A lot of fuss is made by camera manufacturers about how they are boldly increasing ISO levels.

It seems that every camera launched in the last five years has an 'amazing' new processor, significantly larger pixels and more super-sophisticated noise reduction algorithms. And of course, each of these titan developments contributes to 'ground-breaking' high ISO settings and 'lower-than-ever-before' noise levels.

I often wonder how much this fuss reflects the difficulties camera engineers experience in creating these settings, rather than the desire, enthusiasm or willingness of most photographers to take pictures in low light situations.

I know that many photographers have a long-standing fear of strange (image) noises in the dark and that there is a general aversion, for 'quality purposes', to using ISO settings above 800. Image noise is often viewed by enthusiasts and professionals alike as quality-enemy number one, and to be avoided at all costs.

How many of us, working in the heat of the moment, will risk a longer shutter speed and the infinitely more destructive effect of resolution-killing camera shake, rather than turn up the ISO to get a shot in low light or with a small aperture? If we are honest with ourselves, and if we were to count the shots we've lost to camera or subject movement, we'd know the truth.

Freedom from tripods

The shame is that high ISO performance is one of the last areas in which genuinely useful improvements to our photographic lives can be made. Although I very often wish all cameras were equipped with better low sensitivity settings (even ISO 100 would be nice in some cases), it is also a wonderful thing to crank up to ISO 6400 and be able to shoot by the orange glow of street lamps, by the romantic light of the moon or simply with the soft window light of an overcast day, without resorting to bolting the camera to a tripod.

It is fair to lay the praise at Nikon's door for the current capacity of most good cameras to operate at ISO 3200 without loss of all sense of detail and colour, but now Sony is positioning itself as a high ISO brand as well.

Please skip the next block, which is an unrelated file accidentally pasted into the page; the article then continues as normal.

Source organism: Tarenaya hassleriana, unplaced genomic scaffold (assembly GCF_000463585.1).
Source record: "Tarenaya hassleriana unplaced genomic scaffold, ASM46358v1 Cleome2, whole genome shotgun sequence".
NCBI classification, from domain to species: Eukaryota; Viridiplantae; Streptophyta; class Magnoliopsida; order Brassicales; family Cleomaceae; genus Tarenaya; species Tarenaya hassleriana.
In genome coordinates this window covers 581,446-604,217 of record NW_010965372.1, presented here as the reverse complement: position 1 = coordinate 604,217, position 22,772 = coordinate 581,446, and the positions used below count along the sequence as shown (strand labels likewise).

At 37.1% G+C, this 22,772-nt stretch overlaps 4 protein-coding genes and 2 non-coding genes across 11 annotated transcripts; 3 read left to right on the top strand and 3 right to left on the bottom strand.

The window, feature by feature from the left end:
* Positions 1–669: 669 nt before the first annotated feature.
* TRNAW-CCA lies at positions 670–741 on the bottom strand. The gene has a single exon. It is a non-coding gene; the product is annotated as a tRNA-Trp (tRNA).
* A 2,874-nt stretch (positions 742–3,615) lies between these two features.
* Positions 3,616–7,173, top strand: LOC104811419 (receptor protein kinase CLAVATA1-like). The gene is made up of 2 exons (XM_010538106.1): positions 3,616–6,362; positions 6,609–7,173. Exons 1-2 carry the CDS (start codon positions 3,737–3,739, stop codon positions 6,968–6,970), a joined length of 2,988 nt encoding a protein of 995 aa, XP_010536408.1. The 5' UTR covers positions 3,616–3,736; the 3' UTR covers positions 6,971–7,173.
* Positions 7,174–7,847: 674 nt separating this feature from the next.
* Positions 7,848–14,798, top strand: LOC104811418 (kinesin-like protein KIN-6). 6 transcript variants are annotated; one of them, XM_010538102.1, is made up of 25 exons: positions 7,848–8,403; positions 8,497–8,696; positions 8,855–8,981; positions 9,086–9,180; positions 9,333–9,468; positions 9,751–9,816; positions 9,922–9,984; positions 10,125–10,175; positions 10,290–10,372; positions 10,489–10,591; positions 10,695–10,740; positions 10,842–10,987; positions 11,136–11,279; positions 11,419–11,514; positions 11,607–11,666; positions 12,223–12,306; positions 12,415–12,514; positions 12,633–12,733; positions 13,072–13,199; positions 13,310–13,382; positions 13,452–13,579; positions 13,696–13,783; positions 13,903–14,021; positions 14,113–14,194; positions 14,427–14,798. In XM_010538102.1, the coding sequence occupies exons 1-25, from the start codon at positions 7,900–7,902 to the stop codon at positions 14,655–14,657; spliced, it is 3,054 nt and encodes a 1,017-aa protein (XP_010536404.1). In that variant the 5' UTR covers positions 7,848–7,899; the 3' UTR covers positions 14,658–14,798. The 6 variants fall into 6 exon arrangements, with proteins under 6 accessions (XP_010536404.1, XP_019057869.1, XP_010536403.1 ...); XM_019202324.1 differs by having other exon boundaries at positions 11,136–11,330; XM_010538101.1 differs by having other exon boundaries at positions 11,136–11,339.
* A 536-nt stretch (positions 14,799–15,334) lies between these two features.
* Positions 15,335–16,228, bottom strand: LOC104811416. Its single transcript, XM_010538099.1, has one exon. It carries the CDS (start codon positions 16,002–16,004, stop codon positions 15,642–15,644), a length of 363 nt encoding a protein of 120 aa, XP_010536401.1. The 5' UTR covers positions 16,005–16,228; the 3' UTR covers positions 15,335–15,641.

The historically noisier-than-most company has just announced another version of the Sony A7, the A7s, which will feature a maximum ISO setting of 409,600 - just like the Nikon D4S. It sounds slightly ridiculous, I know, and we should probably expect that setting to have a last-resort flavour to it, but even two stops down from that incredible peak we'll have ISO 102,150. That setting may be usable and, if so, will be very useful.

See the (low) light

High ISO settings are not necessarily designed just for shooting black cats in coal cellars during a power cut. They allow us the convenience of being able to take pictures where the sun don't shine – without camera shake, with mid-range apertures that optimise optical quality, with tiny apertures that bring depth-of-field from the end of your nose to infinity – and all without the use of a tripod.

I think, in general, we don't make enough use of high ISO settings and that fear makes us miss out on the chance to shoot when the light is faint but atmospheric. So many of us assume, without having tried, that noise will render our images unusable when we crank the ISO above 3200.

These aren't the days of film – progress has been made. That progress has brought genuine convenience and an ability to work where before we could only look. New opportunities come with new features, and I look forward to seeing what the A7s can help us all to achieve.